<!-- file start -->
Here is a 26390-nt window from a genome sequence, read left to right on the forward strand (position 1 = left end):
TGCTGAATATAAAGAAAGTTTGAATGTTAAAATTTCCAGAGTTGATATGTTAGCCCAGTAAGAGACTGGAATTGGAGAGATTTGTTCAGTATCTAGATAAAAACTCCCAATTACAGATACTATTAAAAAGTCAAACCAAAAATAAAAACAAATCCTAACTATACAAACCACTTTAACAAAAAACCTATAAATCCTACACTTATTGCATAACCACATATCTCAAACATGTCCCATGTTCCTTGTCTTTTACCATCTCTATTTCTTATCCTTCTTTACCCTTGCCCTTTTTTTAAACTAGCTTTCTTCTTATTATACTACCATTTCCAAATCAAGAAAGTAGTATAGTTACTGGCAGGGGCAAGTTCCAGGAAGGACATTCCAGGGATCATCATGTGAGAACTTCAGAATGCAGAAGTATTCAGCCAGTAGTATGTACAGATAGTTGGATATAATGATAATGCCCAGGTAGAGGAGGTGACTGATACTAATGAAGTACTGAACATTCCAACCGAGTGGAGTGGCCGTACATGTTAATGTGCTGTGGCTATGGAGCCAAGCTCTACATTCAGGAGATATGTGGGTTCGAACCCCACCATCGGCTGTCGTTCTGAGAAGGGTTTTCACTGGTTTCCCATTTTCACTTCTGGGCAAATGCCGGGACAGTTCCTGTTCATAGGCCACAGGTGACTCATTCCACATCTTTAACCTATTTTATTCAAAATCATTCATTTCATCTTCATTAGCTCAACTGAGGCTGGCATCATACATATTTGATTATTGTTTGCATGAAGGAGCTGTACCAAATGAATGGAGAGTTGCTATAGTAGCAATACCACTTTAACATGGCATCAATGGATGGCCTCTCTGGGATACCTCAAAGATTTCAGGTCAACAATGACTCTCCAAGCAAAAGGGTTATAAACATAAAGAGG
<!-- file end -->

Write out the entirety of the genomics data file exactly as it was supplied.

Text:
Here is a 26390-nt window from a genome sequence, read left to right on the forward strand (position 1 = left end):
TGCTGAATATAAAGAAAGTTTGAATGTTAAAATTTCCAGAGTTGATATGTTAGCCCAGTAAGAGACTGGAATTGGAGAGATTTGTTCAGTATCTAGATAAAAACTCCCAATTACAGATACTATTAAAAAGTCAAACCAAAAATAAAAACAAATCCTAACTATACAAACCACTTTAACAAAAAACCTATAAATCCTACACTTATTGCATAACCACATATCTCAAACATGTCCCATGTTCCTTGTCTTTTACCATCTCTATTTCTTATCCTTCTTTACCCTTGCCCTTTTTTTAAACTAGCTTTCTTCTTATTATACTACCATTTCCAAATCAAGAAAGTAGTATAGTTACTGGCAGGGGCAAGTTCCAGGAAGGACATTCCAGGGATCATCATGTGAGAACTTCAGAATGCAGAAGTATTCAGCCAGTAGTATGTACAGATAGTTGGATATAATGATAATGCCCAGGTAGAGGAGGTGACTGATACTAATGAAGTACTGAACATTCCAACCGAGTGGAGTGGCCGTACATGTTAATGTGCTGTGGCTATGGAGCCAAGCTCTACATTCAGGAGATATGTGGGTTCGAACCCCACCATCGGCTGTCGTTCTGAGAAGGGTTTTCACTGGTTTCCCATTTTCACTTCTGGGCAAATGCCGGGACAGTTCCTGTTCATAGGCCACAGGTGACTCATTCCACATCTTTAACCTATTTTATTCAAAATCATTCATTTCATCTTCATTAGCTCAACTGAGGCTGGCATCATACATATTTGATTATTGTTTGCATGAAGGAGCTGTACCAAATGAATGGAGAGTTGCTATAGTAGCAATACCACTTTAACATGGCATCAATGGATGGCCTCTCTGGGATACCTCAAAGATTTCAGGTCAACAATGACTCTCCAAGCAAAAGGGTTATAAACATAAAGAGG